Chuck's not here. She really shouldn't care about him anymore.

Nate's not here, and Vanessa's getting drunk in his absence. Vanessa whispers to Blair that she thinks it's over, and that Nate only liked her for her dark eyes and dark curls, anyway.

Blair chooses to ignore her, instead mentally formulating a new plot for her movie: young girl wows Yale University, and then the world, without ever needing anyone to help. Perfect.


It's the summer, and she's in France, when he arrives on her doorstep.


He paces the room, explaining how he loves her. It's always been her, apparently.

"I'll see toi at Yale, Nate."

There's shock, and then faux-humor, as he jokes that it'll be just like old times; the four of them together again.

The four of them?


They run in different circles. It's definitely not like old times.

Nate gets high with his lacrosse buddies. Serena jumps from one tortured artist to another. Chuck's turned his charm to politics; leading his fraternity par the seconde semester of freshman year. And, Blair? She's just trying to live the plot of her movie, as always: perfect boyfriend, perfect academic record, perfect life.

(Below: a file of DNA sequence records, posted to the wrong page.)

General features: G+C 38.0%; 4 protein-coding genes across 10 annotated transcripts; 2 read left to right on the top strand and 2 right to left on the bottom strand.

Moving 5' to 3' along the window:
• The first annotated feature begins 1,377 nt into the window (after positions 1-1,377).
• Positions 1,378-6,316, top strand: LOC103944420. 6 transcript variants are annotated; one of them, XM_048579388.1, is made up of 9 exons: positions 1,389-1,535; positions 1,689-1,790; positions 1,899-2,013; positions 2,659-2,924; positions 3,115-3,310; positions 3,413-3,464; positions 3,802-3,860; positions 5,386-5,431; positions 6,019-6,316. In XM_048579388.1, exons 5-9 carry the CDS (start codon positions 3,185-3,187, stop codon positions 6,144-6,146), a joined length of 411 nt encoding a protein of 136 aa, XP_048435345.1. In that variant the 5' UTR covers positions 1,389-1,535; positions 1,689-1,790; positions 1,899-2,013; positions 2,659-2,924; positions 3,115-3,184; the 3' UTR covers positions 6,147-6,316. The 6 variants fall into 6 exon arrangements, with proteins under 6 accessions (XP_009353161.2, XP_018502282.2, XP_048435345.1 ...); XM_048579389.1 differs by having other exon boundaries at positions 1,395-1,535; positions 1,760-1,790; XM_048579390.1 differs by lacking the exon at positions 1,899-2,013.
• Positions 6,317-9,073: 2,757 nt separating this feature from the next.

They're all back in New York for the Humphrey-van-der-Woodsen wedding. It's taken Rufus and Lily years, but finally their love's official.

Dan and Vanessa are together now, but his eyes don't leave Serena all night.

Blair's mouth aches from the fake smiles and she's tired of it all.

She needs to escape.


He's at the hotel bar, of course, nursing his signature scotch.

"What are toi doing in here, Waldorf?"

Five minutes later, they're in his suite.